The structuring and recognition of voice and speech is a technology that has evolved enormously in recent decades. It first appeared in the 1950s, with Bell Laboratories’ Audrey system that could understand numbers. The next system was IBM’s Shoebox, which could process 16 words in English. Since then, speech recognition systems have reached a very high level of technological complexity.
Today, systems are available on all intelligent and mobile devices and are capable of understanding continuous speech, distinguishing speech and understanding multiple languages and an enormous number of words. In addition, the uses for this technology have changed, from the uses in professional and working environments that it was given at the beginning, to entertainment and use in home and everyday life that it has today.
The possibilities offered by speech recognition today are manifold. It is used in customer service to direct calls and manage large numbers of users. In this field, biometrics are beginning to be introduced to detect tones of voice and ways of speaking and, in this way, authenticate users, prevent fraud in banking transactions and identity theft and help people who may have difficulties carrying out these activities in a conventional way.
More recently, devices for domestic use that incorporate this technology have appeared. Among them are Amazon’s Echo, which uses Alexa to communicate with the user, Apple’s HomePod and Google’s Home. These devices have skills that are activated by verbal commands that allow for a multitude of actions, such as ordering a pizza or communicating with the family doctor.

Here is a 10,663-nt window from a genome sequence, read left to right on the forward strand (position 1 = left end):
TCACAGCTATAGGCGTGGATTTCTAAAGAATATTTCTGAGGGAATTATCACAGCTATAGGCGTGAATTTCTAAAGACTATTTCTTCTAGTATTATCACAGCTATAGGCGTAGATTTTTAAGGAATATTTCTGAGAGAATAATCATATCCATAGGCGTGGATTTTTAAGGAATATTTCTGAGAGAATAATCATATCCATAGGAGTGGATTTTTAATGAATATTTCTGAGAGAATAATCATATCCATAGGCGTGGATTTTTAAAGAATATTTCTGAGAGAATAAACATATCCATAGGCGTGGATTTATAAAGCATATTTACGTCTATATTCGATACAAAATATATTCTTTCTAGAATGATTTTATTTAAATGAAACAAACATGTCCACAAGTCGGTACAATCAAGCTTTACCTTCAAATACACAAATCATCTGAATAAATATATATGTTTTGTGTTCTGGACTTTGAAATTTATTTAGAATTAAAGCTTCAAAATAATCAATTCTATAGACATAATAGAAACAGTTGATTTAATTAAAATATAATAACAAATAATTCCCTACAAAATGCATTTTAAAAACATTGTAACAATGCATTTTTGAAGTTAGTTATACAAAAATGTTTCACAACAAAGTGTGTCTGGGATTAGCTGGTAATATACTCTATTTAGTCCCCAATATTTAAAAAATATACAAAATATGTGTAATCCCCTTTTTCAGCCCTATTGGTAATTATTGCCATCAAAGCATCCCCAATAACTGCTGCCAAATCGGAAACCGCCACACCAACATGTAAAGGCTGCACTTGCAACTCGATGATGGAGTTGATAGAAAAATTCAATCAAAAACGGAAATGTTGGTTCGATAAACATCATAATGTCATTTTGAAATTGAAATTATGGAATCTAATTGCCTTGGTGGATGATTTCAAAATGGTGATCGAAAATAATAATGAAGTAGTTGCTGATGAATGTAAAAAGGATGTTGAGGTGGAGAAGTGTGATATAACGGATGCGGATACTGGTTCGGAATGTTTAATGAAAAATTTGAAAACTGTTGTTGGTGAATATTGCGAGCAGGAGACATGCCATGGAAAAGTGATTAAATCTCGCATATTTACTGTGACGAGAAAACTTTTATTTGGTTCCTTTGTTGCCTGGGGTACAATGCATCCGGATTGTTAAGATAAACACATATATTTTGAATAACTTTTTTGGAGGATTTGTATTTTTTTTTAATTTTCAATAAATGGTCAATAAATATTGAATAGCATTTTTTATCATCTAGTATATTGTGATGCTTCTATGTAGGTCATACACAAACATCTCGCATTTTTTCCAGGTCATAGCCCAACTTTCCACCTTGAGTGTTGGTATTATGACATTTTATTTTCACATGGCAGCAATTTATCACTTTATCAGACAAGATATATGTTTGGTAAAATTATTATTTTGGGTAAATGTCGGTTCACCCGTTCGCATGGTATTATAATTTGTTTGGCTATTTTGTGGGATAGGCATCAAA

In addition, speech recognition technology is growing in the field of search. Google Trends (through Search Engine Watch) says that voice searches increased 38 times in 2016 compared to 2008.
Dictation: the most basic but most used
One of its most crucial uses is dictation, which significantly reduces the time spent writing texts and transcribing audio. Many applications and programs based on this dictation function have appeared, such as Dragon Naturally Speaking, Braina or Sonix.
These programs are very useful for transcriptions of oral texts, interviews and other types of oral and written texts that are dealt with by professionals such as journalists or content writers. Even so, the structuring of the voice offers even more possibilities.
At Bismart we use voice recognition for some of our solutions. For example, Folksonomy Text Analytics can work with audio documents to find the information you need in them. This way you don’t have to waste time and resources listening to and transcribing audio-visual documents to get all the information they can contain. It is especially useful when you have such an enormous amount of documents that processing them manually would be impossible.